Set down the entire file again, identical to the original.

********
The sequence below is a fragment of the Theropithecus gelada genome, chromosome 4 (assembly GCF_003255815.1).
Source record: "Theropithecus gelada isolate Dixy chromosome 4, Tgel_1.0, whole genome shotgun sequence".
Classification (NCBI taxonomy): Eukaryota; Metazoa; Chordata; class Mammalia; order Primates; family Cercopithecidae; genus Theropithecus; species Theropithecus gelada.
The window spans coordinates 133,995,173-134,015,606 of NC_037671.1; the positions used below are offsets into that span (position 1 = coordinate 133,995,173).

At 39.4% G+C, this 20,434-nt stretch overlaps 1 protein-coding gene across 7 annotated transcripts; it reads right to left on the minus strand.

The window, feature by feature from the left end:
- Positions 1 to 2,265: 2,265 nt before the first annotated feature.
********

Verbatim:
The sequence below is a fragment of the Theropithecus gelada genome, chromosome 4 (assembly GCF_003255815.1).
Source record: "Theropithecus gelada isolate Dixy chromosome 4, Tgel_1.0, whole genome shotgun sequence".
Classification (NCBI taxonomy): Eukaryota; Metazoa; Chordata; class Mammalia; order Primates; family Cercopithecidae; genus Theropithecus; species Theropithecus gelada.
The window spans coordinates 133,995,173-134,015,606 of NC_037671.1; the positions used below are offsets into that span (position 1 = coordinate 133,995,173).

At 39.4% G+C, this 20,434-nt stretch overlaps 1 protein-coding gene across 7 annotated transcripts; it reads right to left on the minus strand.

The window, feature by feature from the left end:
- Positions 1 to 2,265: 2,265 nt before the first annotated feature.